Tuesday, November 29, 2011

HUGO Movie Review- He said/She said

Directed by: Martin Scorcese
Written by: John Logan, and Brian Selznick
Starring: Asa Butterfield, Chloe Grace Moretz, Christopher Lee, 
Synopsis: A young boy sets out to finish his father's project stumbles upon a greater adventure.

Javi: So this week, I got the rare chance to go to the theaters twice in this holiday weekend, and of course, I saw the two movies which were definitely targeted towards kids. Of course, the first one was the THE MUPPETS, and now we have the latest non-gangster movie by Martin Scorcese, HUGO. Even though this was an adaptation from the children's book, I had zero context or even clue at what this movie was about. The trailer was confusing to me because it just seemed to be images of sprockets and clocks and kids. Now, to preface the review, I did not see it in 3-D, but I honestly felt nothing was lost.

Once again, not knowing much about the movie you're seeing can be a true blessing. Last time this happened to me, it was a good surprise. This time with HUGO, it was an even better surprise. I felt tension, and I kept guessing in a lot of ways of what was going to happen to the characters. HUGO was one of the best cinematic experiences I've had in a while because I left the theater smiling wider than I had even more than THE MUPPETS.

This movie much like the key in the poster; it has a lot of heart. Martin Scorcese seemed to have poured a lot of love into this project because of what the movie ultimately becomes, the beginning of movie making, special effects, and the preservation and appreciation of film. The first bit of the plot felt like it was part of a different movie, but after that section was completed, the emotional and visual impact just kept on building up to the climax.

The child actor, Asa Butterfield, played a convincing Hugo without overdoing it. He was able to balance his simple and child-like motivations with being endearing and sad. Chloe Grace Moretz was a bit of a weaker aspect of the movie because given everything that transpired, it almost felt like she was more a plot device than an actual person. Yes, she likes books and is related to Georges Méliès, but in the end she adds very little. Now, Ben Kingsley is a man that deserves some more love for this movie. I am rarely moved by actors as I was for his portrayal of Méliès, as thoroughly broken man drifting along.

Overall, this is one of the best movies I've seen this year. The love put into this movie, the visuals, the technicality, and everything about it made it as much of a celebration to film as the story. 

Jonesy: Honestly, I'm not a huge fan of the family movie genre; the stories are all too similar, the characters are usually boring, and they always seem one B-list star away from appearing on Lifetime or as an ABC Family special. So, I went in to HUGO, as it has been marketed as a family movie, with not a lot of expectations even with Scorcese as the director. All I knew was two kids figuring out a mystery in a train station and something about films and clocks.  And oh was I ever put in my place. I was completely enchanted by the whole experience, and I was brought back to the time when I fell in love with movies.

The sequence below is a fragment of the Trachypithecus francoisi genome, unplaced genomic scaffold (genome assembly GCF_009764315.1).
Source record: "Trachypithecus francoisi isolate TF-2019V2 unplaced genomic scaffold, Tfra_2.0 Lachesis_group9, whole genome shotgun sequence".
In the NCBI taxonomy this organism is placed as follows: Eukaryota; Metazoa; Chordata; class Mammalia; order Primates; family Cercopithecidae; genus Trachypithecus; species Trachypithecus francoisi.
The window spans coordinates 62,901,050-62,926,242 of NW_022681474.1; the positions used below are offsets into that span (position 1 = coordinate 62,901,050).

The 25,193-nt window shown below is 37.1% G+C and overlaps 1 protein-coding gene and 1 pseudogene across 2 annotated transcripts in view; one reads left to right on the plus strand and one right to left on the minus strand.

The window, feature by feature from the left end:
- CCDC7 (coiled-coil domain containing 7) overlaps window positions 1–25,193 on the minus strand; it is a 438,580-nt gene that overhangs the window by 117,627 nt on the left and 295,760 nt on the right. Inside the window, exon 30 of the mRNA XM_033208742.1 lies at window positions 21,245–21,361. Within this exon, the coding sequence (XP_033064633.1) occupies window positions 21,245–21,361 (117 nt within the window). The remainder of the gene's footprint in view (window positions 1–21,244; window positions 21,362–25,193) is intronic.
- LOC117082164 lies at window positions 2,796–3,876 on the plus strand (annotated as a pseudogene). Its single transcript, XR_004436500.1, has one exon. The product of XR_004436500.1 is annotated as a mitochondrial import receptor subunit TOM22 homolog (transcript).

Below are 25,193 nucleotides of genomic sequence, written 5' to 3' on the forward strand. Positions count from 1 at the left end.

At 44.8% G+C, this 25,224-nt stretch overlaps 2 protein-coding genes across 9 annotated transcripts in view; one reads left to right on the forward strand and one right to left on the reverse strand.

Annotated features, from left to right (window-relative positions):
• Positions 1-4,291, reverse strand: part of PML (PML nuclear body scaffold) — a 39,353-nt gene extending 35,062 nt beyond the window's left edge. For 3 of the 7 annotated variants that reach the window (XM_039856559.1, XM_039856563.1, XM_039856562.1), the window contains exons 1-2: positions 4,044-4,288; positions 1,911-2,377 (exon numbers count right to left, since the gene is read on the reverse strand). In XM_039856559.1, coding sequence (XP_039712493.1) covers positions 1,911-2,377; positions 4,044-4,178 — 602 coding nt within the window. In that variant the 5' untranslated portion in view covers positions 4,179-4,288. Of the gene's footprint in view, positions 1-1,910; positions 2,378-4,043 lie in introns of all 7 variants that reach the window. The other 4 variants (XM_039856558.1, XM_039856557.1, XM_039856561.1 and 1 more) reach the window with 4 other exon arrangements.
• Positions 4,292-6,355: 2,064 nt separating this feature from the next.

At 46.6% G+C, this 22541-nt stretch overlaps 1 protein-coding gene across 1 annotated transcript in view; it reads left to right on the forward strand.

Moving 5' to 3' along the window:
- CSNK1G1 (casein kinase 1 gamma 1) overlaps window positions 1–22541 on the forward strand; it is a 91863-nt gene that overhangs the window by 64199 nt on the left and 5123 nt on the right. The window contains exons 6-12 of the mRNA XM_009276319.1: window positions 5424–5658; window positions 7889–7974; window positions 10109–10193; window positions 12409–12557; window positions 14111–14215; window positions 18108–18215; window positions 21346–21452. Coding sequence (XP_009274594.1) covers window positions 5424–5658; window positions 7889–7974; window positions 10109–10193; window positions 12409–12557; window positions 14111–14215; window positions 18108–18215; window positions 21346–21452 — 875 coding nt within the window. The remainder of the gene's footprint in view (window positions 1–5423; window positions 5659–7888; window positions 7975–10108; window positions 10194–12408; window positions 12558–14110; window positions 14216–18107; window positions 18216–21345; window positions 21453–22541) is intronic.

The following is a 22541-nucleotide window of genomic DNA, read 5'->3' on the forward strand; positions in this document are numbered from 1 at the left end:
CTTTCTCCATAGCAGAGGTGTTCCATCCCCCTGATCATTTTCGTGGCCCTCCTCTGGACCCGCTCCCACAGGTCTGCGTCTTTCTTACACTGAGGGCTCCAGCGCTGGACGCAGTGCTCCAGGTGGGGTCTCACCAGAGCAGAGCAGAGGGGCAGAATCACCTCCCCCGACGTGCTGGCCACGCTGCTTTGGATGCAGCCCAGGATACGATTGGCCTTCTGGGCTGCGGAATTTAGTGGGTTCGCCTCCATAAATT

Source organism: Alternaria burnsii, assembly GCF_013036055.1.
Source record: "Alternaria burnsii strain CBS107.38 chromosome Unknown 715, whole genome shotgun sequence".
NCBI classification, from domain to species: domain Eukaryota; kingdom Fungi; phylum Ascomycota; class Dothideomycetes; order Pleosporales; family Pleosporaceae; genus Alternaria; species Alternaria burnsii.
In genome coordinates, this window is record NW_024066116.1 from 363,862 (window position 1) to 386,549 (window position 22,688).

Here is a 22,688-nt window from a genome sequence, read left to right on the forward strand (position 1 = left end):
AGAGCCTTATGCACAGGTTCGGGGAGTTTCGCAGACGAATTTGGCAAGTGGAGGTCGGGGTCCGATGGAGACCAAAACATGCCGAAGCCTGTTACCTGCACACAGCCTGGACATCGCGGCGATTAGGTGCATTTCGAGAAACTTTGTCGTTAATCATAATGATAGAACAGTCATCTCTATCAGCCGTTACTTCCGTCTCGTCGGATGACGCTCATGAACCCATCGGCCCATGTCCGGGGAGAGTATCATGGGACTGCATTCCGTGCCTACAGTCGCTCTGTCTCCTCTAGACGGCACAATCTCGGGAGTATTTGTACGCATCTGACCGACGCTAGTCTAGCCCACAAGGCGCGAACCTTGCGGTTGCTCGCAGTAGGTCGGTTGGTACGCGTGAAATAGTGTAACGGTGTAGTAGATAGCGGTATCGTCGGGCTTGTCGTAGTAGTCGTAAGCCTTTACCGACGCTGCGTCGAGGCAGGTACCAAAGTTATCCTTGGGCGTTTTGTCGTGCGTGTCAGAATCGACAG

Maybe saying this film is a family movie is unfair because that's too easy of a classification. It's a history lesson, discovery of the past, and of oneself. HUGO is such a smart film. It hits all the right notes of a children's adventure movie, yet it sounds odd, but I felt as if I was listening to a story from my great-grandfather. The film has so much heart behind it; the passion and love it took to make it just radiates off the screen.

I happen to also see this movie in 3D. Now, I tend to grumble when live action movies are in 3D; however, not since AVATAR has a movie used 3D so well. There were very few instances where the 3D felt intentional like a face coming at you, but rather the 3D enhanced the depths and visuals of the world. I can take or leave the 3D in general, but this is a perfect example of how it should be used to add another layer to live action movies.

Sometimes in the midst of big budget hoopla that movie goers are subjected to or the low-budget-drag-you-through-the-mud-of-emotions indie films that come out during this time of year, it is absolutely refreshing to experience a heart-filled, smart, defying cliched film. I don't have any children, but when I do (in the far future), you best bet this is the kind of family film I will be taking them to see...none of this Alvin and Chipmunks garbage.


  1. The movie itself runs a bit long at 127 minutes, but Hugo is worth every minute for the visual feast it provides, and features Scorsese in probably his most delightful and elegant mood ever, especially with all of the beautiful 3-D. Good review. Check out mine when you can.

  2. I can agree that the length was a little bit off. I think that the fact that the first part of the movie with the automaton felt completely disjointed from the second half of the movie adds a bit to it. I'll definitely be checking out your review Dan, thanks!